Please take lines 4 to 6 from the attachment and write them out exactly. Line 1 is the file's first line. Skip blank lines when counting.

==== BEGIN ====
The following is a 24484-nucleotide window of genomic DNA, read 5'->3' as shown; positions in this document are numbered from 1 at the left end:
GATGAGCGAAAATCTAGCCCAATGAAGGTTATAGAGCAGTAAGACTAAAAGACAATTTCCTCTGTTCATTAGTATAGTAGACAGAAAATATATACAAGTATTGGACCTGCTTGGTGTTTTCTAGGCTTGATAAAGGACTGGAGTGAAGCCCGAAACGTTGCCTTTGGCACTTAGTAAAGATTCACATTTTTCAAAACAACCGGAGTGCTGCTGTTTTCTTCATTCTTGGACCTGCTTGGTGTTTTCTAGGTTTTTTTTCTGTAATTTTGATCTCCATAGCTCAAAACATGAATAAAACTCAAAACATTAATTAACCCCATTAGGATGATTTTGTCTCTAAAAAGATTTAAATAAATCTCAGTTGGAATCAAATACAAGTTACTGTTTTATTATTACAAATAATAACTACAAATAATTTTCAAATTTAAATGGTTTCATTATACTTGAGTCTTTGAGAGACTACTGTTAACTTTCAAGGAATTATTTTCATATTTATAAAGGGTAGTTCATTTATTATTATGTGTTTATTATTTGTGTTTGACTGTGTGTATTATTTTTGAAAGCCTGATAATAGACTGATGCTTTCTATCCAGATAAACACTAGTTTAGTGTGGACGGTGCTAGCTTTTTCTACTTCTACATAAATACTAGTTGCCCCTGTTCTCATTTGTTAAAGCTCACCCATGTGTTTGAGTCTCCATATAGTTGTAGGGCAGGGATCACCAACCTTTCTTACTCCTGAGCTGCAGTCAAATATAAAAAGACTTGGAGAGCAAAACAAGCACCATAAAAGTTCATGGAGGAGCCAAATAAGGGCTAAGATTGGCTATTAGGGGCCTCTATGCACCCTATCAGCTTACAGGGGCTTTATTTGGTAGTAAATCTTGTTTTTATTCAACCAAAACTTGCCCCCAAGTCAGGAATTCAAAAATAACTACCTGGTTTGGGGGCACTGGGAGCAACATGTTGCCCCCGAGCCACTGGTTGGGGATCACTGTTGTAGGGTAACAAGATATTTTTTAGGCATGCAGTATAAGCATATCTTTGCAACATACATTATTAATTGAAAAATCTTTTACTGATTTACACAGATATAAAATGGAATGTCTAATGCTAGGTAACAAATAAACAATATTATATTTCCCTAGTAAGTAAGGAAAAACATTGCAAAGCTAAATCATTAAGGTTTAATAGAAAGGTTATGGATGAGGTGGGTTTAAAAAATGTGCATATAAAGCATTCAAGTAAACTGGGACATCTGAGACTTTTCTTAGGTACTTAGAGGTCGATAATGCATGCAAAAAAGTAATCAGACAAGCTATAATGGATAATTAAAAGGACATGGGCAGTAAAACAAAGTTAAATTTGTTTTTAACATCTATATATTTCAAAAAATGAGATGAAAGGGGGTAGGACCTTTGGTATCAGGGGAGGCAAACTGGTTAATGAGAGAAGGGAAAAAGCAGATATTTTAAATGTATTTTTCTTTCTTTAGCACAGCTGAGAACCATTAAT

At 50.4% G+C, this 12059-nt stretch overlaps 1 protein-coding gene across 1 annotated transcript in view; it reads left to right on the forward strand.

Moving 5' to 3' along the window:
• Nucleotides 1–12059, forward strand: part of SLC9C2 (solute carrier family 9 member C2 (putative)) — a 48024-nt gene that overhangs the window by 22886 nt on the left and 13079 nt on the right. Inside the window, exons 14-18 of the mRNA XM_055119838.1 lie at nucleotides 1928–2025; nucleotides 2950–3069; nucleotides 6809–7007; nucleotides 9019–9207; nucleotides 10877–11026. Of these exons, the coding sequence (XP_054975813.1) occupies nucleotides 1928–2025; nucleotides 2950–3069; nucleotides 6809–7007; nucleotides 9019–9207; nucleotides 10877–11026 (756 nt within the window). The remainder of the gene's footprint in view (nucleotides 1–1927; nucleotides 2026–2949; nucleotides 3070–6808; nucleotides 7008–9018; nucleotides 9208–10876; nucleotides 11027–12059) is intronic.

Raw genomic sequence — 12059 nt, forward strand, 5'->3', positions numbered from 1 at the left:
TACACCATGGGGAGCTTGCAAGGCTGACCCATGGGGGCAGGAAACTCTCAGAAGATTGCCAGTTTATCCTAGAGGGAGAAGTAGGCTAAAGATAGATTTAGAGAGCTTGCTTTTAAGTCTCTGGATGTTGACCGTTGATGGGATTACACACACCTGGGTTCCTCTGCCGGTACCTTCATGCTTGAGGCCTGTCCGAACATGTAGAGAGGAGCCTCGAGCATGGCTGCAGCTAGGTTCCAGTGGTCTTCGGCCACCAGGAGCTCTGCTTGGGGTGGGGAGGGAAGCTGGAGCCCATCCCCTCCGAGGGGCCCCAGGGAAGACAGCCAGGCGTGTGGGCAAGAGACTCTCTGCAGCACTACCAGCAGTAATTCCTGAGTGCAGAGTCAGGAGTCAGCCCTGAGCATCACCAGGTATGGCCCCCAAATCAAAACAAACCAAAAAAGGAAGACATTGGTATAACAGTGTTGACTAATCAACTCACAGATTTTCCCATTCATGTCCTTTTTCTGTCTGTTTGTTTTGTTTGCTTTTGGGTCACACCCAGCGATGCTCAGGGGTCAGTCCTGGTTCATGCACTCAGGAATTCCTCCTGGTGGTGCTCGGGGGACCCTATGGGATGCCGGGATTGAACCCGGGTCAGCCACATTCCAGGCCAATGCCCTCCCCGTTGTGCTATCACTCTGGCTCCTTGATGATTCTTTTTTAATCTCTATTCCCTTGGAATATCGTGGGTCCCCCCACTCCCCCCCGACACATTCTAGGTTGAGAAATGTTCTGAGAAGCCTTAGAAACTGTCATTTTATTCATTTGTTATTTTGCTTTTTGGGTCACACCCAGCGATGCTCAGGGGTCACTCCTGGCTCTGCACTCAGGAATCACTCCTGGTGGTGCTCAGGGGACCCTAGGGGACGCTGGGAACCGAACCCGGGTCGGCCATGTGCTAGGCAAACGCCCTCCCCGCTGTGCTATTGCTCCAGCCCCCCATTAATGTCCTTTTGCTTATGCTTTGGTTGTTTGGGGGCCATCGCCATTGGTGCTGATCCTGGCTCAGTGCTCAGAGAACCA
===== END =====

Moving 5' to 3' along the window:
• Nucleotides 1–12059, forward strand: part of SLC9C2 (solute carrier family 9 member C2 (putative)) — a 48024-nt gene that overhangs the window by 22886 nt on the left and 13079 nt on the right. Inside the window, exons 14-18 of the mRNA XM_055119838.1 lie at nucleotides 1928–2025; nucleotides 2950–3069; nucleotides 6809–7007; nucleotides 9019–9207; nucleotides 10877–11026. Of these exons, the coding sequence (XP_054975813.1) occupies nucleotides 1928–2025; nucleotides 2950–3069; nucleotides 6809–7007; nucleotides 9019–9207; nucleotides 10877–11026 (756 nt within the window). The remainder of the gene's footprint in view (nucleotides 1–1927; nucleotides 2026–2949; nucleotides 3070–6808; nucleotides 7008–9018; nucleotides 9208–10876; nucleotides 11027–12059) is intronic.

Raw genomic sequence — 12059 nt, forward strand, 5'->3', positions numbered from 1 at the left: